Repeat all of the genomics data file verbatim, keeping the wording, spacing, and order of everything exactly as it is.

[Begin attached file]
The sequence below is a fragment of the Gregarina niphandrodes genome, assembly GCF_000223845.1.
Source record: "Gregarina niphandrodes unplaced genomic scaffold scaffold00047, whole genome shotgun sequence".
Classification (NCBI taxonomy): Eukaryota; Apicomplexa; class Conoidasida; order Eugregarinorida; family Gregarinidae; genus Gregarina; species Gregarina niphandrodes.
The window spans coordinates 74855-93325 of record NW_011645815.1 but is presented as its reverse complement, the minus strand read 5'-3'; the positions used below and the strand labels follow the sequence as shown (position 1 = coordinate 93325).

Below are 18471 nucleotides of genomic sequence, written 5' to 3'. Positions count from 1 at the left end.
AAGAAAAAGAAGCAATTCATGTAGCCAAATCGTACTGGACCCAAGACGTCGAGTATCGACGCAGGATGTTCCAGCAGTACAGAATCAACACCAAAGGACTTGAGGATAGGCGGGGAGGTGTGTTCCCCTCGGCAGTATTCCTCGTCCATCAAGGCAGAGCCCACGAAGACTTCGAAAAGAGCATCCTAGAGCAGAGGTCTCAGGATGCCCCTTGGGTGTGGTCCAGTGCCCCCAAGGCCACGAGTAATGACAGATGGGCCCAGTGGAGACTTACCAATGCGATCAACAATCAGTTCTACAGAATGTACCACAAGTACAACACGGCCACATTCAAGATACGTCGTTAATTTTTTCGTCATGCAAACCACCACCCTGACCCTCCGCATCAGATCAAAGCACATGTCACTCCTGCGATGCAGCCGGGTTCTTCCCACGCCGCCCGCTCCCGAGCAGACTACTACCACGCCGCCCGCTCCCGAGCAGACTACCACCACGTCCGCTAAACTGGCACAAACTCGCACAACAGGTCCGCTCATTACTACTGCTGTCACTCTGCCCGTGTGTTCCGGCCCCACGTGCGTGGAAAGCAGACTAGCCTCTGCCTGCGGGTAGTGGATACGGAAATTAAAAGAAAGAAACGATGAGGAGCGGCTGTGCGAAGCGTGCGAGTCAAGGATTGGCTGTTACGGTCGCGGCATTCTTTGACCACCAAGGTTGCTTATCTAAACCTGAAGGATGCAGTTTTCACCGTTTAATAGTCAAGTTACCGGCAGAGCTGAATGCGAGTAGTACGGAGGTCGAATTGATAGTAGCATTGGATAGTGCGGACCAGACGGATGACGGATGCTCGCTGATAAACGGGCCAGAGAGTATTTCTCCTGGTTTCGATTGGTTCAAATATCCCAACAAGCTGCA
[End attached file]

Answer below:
The sequence below is a fragment of the Gregarina niphandrodes genome, assembly GCF_000223845.1.
Source record: "Gregarina niphandrodes unplaced genomic scaffold scaffold00047, whole genome shotgun sequence".
Classification (NCBI taxonomy): Eukaryota; Apicomplexa; class Conoidasida; order Eugregarinorida; family Gregarinidae; genus Gregarina; species Gregarina niphandrodes.
The window spans coordinates 74855-93325 of record NW_011645815.1 but is presented as its reverse complement, the minus strand read 5'-3'; the positions used below and the strand labels follow the sequence as shown (position 1 = coordinate 93325).

Below are 18471 nucleotides of genomic sequence, written 5' to 3'. Positions count from 1 at the left end.
AAGAAAAAGAAGCAATTCATGTAGCCAAATCGTACTGGACCCAAGACGTCGAGTATCGACGCAGGATGTTCCAGCAGTACAGAATCAACACCAAAGGACTTGAGGATAGGCGGGGAGGTGTGTTCCCCTCGGCAGTATTCCTCGTCCATCAAGGCAGAGCCCACGAAGACTTCGAAAAGAGCATCCTAGAGCAGAGGTCTCAGGATGCCCCTTGGGTGTGGTCCAGTGCCCCCAAGGCCACGAGTAATGACAGATGGGCCCAGTGGAGACTTACCAATGCGATCAACAATCAGTTCTACAGAATGTACCACAAGTACAACACGGCCACATTCAAGATACGTCGTTAATTTTTTCGTCATGCAAACCACCACCCTGACCCTCCGCATCAGATCAAAGCACATGTCACTCCTGCGATGCAGCCGGGTTCTTCCCACGCCGCCCGCTCCCGAGCAGACTACTACCACGCCGCCCGCTCCCGAGCAGACTACCACCACGTCCGCTAAACTGGCACAAACTCGCACAACAGGTCCGCTCATTACTACTGCTGTCACTCTGCCCGTGTGTTCCGGCCCCACGTGCGTGGAAAGCAGACTAGCCTCTGCCTGCGGGTAGTGGATACGGAAATTAAAAGAAAGAAACGATGAGGAGCGGCTGTGCGAAGCGTGCGAGTCAAGGATTGGCTGTTACGGTCGCGGCATTCTTTGACCACCAAGGTTGCTTATCTAAACCTGAAGGATGCAGTTTTCACCGTTTAATAGTCAAGTTACCGGCAGAGCTGAATGCGAGTAGTACGGAGGTCGAATTGATAGTAGCATTGGATAGTGCGGACCAGACGGATGACGGATGCTCGCTGATAAACGGGCCAGAGAGTATTTCTCCTGGTTTCGATTGGTTCAAATATCCCAACAAGCTGCA